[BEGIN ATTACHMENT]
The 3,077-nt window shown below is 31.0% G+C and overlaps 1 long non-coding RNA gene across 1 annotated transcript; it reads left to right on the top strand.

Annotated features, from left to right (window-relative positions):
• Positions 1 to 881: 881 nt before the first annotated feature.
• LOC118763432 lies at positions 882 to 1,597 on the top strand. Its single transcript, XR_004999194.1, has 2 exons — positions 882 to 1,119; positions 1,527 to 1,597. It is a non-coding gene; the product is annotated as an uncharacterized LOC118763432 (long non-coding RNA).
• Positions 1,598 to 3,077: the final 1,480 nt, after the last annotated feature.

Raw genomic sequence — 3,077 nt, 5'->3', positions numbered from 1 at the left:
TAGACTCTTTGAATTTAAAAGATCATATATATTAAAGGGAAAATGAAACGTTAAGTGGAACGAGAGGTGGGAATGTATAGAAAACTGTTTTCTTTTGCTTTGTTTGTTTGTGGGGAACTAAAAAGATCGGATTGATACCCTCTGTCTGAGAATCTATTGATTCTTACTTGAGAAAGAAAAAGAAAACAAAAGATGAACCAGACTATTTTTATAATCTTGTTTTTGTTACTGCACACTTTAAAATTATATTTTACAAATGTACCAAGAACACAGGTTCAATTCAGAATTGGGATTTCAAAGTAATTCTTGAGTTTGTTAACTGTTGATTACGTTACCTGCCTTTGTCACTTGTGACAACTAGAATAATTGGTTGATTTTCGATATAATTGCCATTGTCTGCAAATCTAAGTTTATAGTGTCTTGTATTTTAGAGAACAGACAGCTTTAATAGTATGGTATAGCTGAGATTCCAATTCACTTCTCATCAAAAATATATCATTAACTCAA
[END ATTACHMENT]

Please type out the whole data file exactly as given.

The 3,077-nt window shown below is 31.0% G+C and overlaps 1 long non-coding RNA gene across 1 annotated transcript; it reads left to right on the top strand.

Annotated features, from left to right (window-relative positions):
• Positions 1 to 881: 881 nt before the first annotated feature.
• LOC118763432 lies at positions 882 to 1,597 on the top strand. Its single transcript, XR_004999194.1, has 2 exons — positions 882 to 1,119; positions 1,527 to 1,597. It is a non-coding gene; the product is annotated as an uncharacterized LOC118763432 (long non-coding RNA).
• Positions 1,598 to 3,077: the final 1,480 nt, after the last annotated feature.

Raw genomic sequence — 3,077 nt, 5'->3', positions numbered from 1 at the left:
TAGACTCTTTGAATTTAAAAGATCATATATATTAAAGGGAAAATGAAACGTTAAGTGGAACGAGAGGTGGGAATGTATAGAAAACTGTTTTCTTTTGCTTTGTTTGTTTGTGGGGAACTAAAAAGATCGGATTGATACCCTCTGTCTGAGAATCTATTGATTCTTACTTGAGAAAGAAAAAGAAAACAAAAGATGAACCAGACTATTTTTATAATCTTGTTTTTGTTACTGCACACTTTAAAATTATATTTTACAAATGTACCAAGAACACAGGTTCAATTCAGAATTGGGATTTCAAAGTAATTCTTGAGTTTGTTAACTGTTGATTACGTTACCTGCCTTTGTCACTTGTGACAACTAGAATAATTGGTTGATTTTCGATATAATTGCCATTGTCTGCAAATCTAAGTTTATAGTGTCTTGTATTTTAGAGAACAGACAGCTTTAATAGTATGGTATAGCTGAGATTCCAATTCACTTCTCATCAAAAATATATCATTAACTCAA